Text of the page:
Forward to Your Recruits: Why a Passive Candidate Should Take a Recruiter’s Call

Aug 1, 2012

The candidate is happy. They get a call from a recruiter. Why should they be open minded enough to have a conversation? Well, there are many advantages to discussing an opportunity even when they’re content where they are. Hopefully, this article gives you some insight on why it makes good career sense for the prospective candidate to be a little more open-minded when they get a recruiting call.

Yes, it’s information you already know. I wrote it so you can forward it to the prospect! 

First of all, there is no better time for someone to evaluate an opportunity and company with a clear mind without any negative, outside influences or external pressures. The worst time to go to the grocery store is when you’re hungry. You’re more likely to buy food that you know is not in your best long-term interests.

It’s no different when it comes to only talking to recruiters when they’re actively looking for a new job. Opportunities will appear to be more appealing than they really are when you’re currently unsatisfied in your position or company. When an individual looks into an opportunity when they’re happy, they can vividly see how the opportunity would positively or negatively impact their career since they’re not trying to fill a void. An employee is more likely to settle for a lesser position when they’re unhappy than they would have if they were content.

Life is better as recruited candidate opposed to a job applicant. Why? Because they have the leverage when they’re being recruited and referred by a recruiter. When someone “applies” for a position, the company is screening and qualifying them since they’re the one looking for a job. When that same person is “recruited,” they are investigating and qualifying the company and opportunity to determine whether or not it will help them grow professionally. The tables are turned. Since they’re happy where they are, if the opportunity doesn’t provide career growth, they have the leverage of staying where they are. When they’re unhappy or looking, they’re running away from their current situation and more desperate to make a change so the company they are applying to has the leverage.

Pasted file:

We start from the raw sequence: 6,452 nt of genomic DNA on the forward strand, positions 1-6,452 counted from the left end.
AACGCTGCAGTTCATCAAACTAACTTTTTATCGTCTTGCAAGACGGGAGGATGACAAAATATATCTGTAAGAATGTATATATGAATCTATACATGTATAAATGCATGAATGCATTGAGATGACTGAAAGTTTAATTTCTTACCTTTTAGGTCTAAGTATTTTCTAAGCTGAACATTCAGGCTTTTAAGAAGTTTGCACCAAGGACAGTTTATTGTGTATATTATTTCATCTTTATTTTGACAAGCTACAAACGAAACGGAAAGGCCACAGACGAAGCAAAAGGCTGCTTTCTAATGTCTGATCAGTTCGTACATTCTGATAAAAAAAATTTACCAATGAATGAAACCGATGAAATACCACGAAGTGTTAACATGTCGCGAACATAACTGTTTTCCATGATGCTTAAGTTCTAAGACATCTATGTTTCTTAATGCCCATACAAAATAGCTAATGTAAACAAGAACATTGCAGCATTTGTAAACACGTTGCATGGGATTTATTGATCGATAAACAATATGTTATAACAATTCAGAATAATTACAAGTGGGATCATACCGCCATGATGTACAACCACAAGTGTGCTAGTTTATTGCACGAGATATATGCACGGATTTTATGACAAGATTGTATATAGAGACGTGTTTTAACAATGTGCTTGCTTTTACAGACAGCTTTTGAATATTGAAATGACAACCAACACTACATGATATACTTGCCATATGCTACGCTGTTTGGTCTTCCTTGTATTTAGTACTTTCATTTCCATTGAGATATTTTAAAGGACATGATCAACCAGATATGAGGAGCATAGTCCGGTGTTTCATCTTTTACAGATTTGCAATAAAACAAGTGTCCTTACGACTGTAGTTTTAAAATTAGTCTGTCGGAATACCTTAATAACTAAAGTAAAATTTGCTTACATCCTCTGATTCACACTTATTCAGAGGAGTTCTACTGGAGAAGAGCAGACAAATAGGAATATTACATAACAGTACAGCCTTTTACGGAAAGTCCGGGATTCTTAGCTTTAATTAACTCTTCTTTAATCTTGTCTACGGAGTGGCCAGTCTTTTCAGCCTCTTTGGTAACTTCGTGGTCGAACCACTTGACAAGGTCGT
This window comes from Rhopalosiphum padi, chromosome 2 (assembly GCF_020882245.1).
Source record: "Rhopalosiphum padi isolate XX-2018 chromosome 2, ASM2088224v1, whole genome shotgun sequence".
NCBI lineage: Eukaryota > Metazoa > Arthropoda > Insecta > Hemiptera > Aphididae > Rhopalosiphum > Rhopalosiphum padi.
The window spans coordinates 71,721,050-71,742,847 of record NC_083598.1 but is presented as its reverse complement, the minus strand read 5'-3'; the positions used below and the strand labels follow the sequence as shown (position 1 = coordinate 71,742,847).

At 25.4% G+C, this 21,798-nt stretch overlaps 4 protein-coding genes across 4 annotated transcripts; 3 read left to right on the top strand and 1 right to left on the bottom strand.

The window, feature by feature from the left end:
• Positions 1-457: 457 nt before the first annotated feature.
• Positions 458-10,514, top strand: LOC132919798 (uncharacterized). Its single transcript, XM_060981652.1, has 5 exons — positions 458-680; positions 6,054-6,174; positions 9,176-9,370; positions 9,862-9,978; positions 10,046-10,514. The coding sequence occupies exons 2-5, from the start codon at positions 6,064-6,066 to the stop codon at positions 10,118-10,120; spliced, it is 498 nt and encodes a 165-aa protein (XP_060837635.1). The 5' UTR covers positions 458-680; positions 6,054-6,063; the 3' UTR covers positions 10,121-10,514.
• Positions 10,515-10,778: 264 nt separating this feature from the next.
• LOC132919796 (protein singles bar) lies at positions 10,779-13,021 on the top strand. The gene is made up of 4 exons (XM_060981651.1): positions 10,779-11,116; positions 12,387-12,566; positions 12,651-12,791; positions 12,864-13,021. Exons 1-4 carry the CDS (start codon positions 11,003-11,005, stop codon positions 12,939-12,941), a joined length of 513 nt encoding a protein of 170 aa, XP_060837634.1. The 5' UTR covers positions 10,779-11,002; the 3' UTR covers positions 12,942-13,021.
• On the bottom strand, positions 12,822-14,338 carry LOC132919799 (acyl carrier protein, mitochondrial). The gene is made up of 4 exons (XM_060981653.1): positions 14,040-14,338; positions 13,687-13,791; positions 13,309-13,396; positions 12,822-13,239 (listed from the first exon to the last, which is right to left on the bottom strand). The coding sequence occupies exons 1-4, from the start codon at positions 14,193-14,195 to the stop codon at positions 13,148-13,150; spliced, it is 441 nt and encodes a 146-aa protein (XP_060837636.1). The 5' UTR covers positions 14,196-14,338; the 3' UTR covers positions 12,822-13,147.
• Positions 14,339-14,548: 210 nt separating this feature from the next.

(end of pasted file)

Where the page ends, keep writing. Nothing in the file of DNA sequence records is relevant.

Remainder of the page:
Even if the opportunity doesn’t entice them enough to move forward, in today’s corporate world, the only job security they have is the security they give themselves. If they don’t look out for their own career, no one else is going to do it for them. Dig the well before you’re thirsty. Having a connection with a recruiter who knows them, their background, and career aspirations is one way to do that.

If they’re happy, then they’re probably performing well in their role and hopefully their company is taking good care of them. There is no other time in their career when they’re more marketable. This is the best time in their career to take their successes and accomplishments to test what they’re worth to another organization, whether that means a more challenging role, a faster-growing company, or exposure to a new industry.

The best time for professionals to keep their options open is when they’re satisfied in their current role and company. They don’t have to consider the recruiter’s opportunity unless it meets the criteria that they set, not the other way around. There is no other way to learn as much about an opportunity without officially interviewing with a company itself other than learning about it from a recruiter on an exploratory and confidential basis. Actively looking for a job can be a full-time job itself. It can also be also be very stressful. People who get ahead don’t wait until there is something that they don’t like in their current role to have an open mind.  They are proactive and keep their options open.

photo from Bigstock

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